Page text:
Let me tell you the story of a thirty-year-old woman who claims she was transformed by her shared life in I Arche. She had grown up fearing relationships, hiding from them, because her parents were always quarrelling. Relationships for her were seen as dangerous. She decided to work hard in her studies and at work and she did well. She was promoted and was a success. She admitted, however, that she was wearing a mask, protecting herself, her vulnerability, and her own heart and affectivity. She discovered l Arche almost by mistake and her whole world has changed. She discovered living, loving, kind and tender relationships; person-to-person, heart-to-heart relationships. She realised that people loved and appreciated her but did not seek to possess or control her. The people with learning disabilities she lived with were not caught up in a world of politeness and social conventions. They were not struggling for power or seeking to prove they were better than others; they were simple and open. They awoke her own heart and helped her to discover who she really was. She discovered with them the communion of hearts and a way to come out from behind her hiding places.

    Sometimes I go to the restaurant with Gerard. In the middle of the meal he gets up and goes over to people at the other tables to say, Hello, Im Gerard. What is your name? He has a deep sense of our common humanity!

    People like Gerard are people for people, they live for relationships; they are not people seeking a place in the hierarchy of power.

    The importance of the person
    The main aspect of our life in community is that we are centred around the well-being of each person, particularly those who are the weakest. Many in l Arche cannot talk and we need to learn to understand their body language: their smiles, their anger, their violence, their tenderness in order to understand them and help them to discover their beauty and to grow.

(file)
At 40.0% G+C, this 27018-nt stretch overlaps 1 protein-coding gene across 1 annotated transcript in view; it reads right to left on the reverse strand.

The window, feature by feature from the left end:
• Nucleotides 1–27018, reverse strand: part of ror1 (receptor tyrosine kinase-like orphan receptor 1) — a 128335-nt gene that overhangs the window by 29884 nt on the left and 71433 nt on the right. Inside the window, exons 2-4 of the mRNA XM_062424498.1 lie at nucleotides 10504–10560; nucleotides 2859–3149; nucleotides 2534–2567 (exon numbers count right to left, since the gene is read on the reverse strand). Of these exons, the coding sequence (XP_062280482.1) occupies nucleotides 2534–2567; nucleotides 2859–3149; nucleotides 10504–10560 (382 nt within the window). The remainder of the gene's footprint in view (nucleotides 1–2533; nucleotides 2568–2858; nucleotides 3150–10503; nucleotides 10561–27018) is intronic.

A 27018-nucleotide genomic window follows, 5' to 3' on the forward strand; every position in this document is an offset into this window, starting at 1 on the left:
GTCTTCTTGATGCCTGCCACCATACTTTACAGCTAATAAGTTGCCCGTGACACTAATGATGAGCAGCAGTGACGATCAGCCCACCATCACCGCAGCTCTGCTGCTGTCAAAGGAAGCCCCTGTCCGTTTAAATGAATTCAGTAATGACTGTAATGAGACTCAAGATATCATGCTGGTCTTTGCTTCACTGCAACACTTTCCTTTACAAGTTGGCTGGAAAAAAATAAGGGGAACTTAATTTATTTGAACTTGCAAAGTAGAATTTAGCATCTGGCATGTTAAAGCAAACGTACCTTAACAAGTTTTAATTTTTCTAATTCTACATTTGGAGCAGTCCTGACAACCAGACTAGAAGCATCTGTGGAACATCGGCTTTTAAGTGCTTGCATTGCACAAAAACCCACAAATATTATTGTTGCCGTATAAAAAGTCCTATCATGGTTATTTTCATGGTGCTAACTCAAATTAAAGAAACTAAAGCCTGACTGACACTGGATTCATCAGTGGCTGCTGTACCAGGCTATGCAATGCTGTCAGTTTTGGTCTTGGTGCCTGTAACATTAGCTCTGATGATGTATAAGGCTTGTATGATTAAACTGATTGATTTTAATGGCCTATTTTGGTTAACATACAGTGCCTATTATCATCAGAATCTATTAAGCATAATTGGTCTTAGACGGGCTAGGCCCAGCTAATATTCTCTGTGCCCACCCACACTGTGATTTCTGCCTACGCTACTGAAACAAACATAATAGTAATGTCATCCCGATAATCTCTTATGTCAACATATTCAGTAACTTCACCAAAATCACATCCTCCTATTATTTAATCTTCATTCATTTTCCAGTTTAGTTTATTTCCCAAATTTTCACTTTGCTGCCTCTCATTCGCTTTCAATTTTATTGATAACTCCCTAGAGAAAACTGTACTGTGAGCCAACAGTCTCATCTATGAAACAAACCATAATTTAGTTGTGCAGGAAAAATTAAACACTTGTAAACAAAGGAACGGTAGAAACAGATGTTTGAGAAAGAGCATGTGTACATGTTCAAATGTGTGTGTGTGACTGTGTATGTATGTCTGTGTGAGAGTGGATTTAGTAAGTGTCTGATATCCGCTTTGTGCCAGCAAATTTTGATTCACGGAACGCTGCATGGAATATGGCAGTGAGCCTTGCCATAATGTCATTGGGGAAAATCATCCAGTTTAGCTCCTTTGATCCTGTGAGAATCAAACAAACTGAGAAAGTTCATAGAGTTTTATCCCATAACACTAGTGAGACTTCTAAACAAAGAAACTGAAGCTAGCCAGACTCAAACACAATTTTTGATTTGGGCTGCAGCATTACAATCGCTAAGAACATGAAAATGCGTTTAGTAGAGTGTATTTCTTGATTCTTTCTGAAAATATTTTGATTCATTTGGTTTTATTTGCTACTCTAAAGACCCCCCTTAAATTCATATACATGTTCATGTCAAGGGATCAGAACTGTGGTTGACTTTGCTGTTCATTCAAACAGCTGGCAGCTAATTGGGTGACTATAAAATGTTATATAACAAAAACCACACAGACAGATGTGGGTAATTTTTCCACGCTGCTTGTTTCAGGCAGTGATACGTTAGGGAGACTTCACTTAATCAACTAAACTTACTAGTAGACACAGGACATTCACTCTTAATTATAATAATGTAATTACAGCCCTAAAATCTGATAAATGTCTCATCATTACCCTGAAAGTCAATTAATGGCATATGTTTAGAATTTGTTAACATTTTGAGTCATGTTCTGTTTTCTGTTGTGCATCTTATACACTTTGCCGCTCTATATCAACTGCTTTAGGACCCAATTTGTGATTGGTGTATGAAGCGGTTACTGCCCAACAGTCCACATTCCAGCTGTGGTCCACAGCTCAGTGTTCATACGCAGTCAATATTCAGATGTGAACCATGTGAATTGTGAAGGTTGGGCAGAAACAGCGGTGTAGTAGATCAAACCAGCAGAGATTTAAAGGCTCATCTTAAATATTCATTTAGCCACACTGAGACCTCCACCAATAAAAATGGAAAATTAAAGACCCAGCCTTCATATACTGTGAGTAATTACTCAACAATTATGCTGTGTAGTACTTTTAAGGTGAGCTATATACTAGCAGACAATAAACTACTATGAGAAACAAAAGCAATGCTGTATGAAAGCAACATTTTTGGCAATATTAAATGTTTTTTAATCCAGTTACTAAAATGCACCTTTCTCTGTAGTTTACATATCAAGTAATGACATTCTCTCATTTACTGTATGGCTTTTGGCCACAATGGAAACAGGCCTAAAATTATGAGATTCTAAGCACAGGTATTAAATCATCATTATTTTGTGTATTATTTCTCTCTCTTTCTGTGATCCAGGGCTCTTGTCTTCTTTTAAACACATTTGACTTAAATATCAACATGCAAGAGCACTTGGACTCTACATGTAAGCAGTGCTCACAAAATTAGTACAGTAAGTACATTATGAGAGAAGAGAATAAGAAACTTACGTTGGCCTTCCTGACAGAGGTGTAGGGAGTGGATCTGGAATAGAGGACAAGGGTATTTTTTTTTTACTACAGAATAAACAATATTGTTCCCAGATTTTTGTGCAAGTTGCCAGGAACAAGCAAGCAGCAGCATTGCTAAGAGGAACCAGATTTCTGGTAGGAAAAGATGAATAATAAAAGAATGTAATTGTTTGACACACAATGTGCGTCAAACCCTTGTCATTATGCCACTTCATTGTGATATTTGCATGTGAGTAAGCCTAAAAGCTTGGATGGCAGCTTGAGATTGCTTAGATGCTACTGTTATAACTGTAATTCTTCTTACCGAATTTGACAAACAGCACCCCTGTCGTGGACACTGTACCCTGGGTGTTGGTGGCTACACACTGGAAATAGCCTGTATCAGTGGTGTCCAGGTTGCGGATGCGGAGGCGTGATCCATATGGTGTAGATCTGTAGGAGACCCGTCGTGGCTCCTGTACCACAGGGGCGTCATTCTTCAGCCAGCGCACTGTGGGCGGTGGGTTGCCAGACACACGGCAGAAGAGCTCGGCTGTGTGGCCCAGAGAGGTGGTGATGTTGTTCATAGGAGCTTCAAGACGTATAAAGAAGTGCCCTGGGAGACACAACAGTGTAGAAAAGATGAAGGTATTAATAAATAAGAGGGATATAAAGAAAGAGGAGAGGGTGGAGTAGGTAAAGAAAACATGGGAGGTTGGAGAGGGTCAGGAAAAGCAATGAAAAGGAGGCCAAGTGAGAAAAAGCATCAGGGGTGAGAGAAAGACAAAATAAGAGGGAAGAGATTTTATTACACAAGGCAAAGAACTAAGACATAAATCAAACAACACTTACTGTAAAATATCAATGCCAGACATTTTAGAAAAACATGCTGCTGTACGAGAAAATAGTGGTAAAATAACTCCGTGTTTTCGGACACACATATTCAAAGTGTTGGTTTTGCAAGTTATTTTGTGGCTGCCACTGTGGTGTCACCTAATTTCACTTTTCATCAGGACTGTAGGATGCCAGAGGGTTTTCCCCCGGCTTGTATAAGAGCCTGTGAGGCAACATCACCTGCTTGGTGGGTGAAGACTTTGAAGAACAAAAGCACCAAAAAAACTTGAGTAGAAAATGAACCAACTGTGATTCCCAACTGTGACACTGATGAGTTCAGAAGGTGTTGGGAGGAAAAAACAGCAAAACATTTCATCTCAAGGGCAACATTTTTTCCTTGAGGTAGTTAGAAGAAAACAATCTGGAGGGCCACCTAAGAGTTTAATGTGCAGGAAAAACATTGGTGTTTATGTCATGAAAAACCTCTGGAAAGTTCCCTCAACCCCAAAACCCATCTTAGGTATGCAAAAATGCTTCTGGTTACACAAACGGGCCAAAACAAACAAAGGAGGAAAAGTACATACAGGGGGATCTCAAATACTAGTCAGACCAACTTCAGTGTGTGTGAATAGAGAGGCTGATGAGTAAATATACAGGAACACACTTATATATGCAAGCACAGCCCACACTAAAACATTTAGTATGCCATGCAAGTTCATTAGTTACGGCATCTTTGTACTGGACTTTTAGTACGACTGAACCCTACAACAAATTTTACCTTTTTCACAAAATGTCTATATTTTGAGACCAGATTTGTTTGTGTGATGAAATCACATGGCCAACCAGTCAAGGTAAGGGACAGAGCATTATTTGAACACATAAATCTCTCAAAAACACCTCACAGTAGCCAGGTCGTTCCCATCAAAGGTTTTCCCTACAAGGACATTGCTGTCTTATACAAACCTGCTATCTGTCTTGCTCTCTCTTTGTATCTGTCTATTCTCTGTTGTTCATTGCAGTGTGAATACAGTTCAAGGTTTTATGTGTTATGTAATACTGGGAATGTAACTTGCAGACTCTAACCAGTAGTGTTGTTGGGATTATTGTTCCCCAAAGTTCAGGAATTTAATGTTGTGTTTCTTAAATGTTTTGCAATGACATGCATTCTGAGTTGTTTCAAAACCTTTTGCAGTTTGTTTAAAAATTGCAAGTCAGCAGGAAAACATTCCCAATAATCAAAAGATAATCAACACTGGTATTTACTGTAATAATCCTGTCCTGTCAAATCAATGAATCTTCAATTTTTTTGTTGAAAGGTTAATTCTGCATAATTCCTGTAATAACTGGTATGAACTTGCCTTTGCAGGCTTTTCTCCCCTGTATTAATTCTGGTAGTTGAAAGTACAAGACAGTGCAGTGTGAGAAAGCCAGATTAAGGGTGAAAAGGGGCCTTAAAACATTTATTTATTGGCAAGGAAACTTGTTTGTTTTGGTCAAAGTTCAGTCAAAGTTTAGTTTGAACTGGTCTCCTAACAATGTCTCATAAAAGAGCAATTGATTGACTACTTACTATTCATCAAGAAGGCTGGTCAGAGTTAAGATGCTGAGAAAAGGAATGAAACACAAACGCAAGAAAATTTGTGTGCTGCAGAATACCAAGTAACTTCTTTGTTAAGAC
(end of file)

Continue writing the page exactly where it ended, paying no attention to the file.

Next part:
What is important is you, your development, your bodily welfare, your needs, your happiness, your place, how you can grow humanly and spiritually. You are more important than the community! All that obviously takes time, a lot of listening and often good professional help.

    L Arche is founded on the need for an intelligent, wise love, so that each person may discover who he or she is and grow to greater maturity.

    Love is at the heart of the Christian message.

    The values of our European culture are justice and respect for people. We are all called to seek the common good, help in the creation of good laws, work for justice and truth, and develop centres of education where human values are seen as essential, where young people are taught to work together, to co-operate and to understand those who are different.

    Compassion and forgiveness
    But as followers of Jesus we are called to go further than justice and the creation of good laws, and discover two particular virtues and attitudes which are essential if we are to work for peace: compassion and forgiveness.

    Compassion and forgiveness always go hand in hand. Jesus brings them together when he says:

    Be compassionate
    as my Father is compassionate.
    Do not judge or condemn
    but forgive: (Luke 6:36)

    Compassion seeks to lessen the gap between the powerful and the powerless, the rich and the poor. Forgiveness seeks to bring down the walls and frontiers that separate people who reject each other, who refuse to speak to each other.

    Structures cannot be compassionate or forgiving, not even a community can be compassionate. It can encourage people to be compassionate, but as such a community is governed by rules, or laws and a constitution that specifies its goals and form of government. Only a person, a human heart, touched by the pain of another, can be compassionate and inspire the adequate response to pain.

    Compassion is lived when each one of us bends down and welcomes the person who is lonely, lost and in need, the one who has lost self-esteem, is confused, depressed or angry.

    It is not simply to give something to people who are economically poor. It is first of all to reveal to a person that he or she has value, is important and unique and can grow and do beautiful things. It is to help each one to help themselves and find meaning to their lives.

    This revelation is not always easy to transmit when people are locked up in fear and self-hate or when they have lost self-esteem. It takes time, a deep love, the wisdom of relationships, and often professional expertise to help them open up and discover who they are.

    Here I would like to make a distinction between generosity and communion of heart.